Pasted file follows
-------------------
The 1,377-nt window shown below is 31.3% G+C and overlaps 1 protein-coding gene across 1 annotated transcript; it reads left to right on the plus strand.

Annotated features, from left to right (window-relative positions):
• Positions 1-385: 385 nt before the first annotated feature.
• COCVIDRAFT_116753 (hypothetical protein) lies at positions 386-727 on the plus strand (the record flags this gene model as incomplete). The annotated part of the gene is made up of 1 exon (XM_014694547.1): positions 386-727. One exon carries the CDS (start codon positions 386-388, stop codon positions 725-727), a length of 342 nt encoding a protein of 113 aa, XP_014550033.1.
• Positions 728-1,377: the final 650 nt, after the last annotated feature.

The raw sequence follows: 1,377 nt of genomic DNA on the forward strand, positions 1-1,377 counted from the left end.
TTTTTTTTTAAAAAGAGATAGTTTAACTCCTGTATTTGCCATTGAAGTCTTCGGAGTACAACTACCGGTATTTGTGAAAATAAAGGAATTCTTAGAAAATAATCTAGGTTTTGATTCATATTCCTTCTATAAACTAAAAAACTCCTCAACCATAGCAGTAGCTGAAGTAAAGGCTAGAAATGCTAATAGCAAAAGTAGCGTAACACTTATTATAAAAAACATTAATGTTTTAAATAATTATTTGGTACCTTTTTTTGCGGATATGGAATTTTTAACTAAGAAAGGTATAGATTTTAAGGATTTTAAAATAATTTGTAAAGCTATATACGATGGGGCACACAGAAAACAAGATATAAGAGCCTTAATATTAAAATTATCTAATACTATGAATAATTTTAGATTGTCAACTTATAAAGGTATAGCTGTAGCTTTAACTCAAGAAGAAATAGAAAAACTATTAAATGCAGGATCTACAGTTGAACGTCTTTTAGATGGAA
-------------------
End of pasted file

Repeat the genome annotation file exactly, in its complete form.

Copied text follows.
The 1,377-nt window shown below is 31.3% G+C and overlaps 1 protein-coding gene across 1 annotated transcript; it reads left to right on the plus strand.

Annotated features, from left to right (window-relative positions):
• Positions 1-385: 385 nt before the first annotated feature.
• COCVIDRAFT_116753 (hypothetical protein) lies at positions 386-727 on the plus strand (the record flags this gene model as incomplete). The annotated part of the gene is made up of 1 exon (XM_014694547.1): positions 386-727. One exon carries the CDS (start codon positions 386-388, stop codon positions 725-727), a length of 342 nt encoding a protein of 113 aa, XP_014550033.1.
• Positions 728-1,377: the final 650 nt, after the last annotated feature.

The raw sequence follows: 1,377 nt of genomic DNA on the forward strand, positions 1-1,377 counted from the left end.
TTTTTTTTTAAAAAGAGATAGTTTAACTCCTGTATTTGCCATTGAAGTCTTCGGAGTACAACTACCGGTATTTGTGAAAATAAAGGAATTCTTAGAAAATAATCTAGGTTTTGATTCATATTCCTTCTATAAACTAAAAAACTCCTCAACCATAGCAGTAGCTGAAGTAAAGGCTAGAAATGCTAATAGCAAAAGTAGCGTAACACTTATTATAAAAAACATTAATGTTTTAAATAATTATTTGGTACCTTTTTTTGCGGATATGGAATTTTTAACTAAGAAAGGTATAGATTTTAAGGATTTTAAAATAATTTGTAAAGCTATATACGATGGGGCACACAGAAAACAAGATATAAGAGCCTTAATATTAAAATTATCTAATACTATGAATAATTTTAGATTGTCAACTTATAAAGGTATAGCTGTAGCTTTAACTCAAGAAGAAATAGAAAAACTATTAAATGCAGGATCTACAGTTGAACGTCTTTTAGATGGAA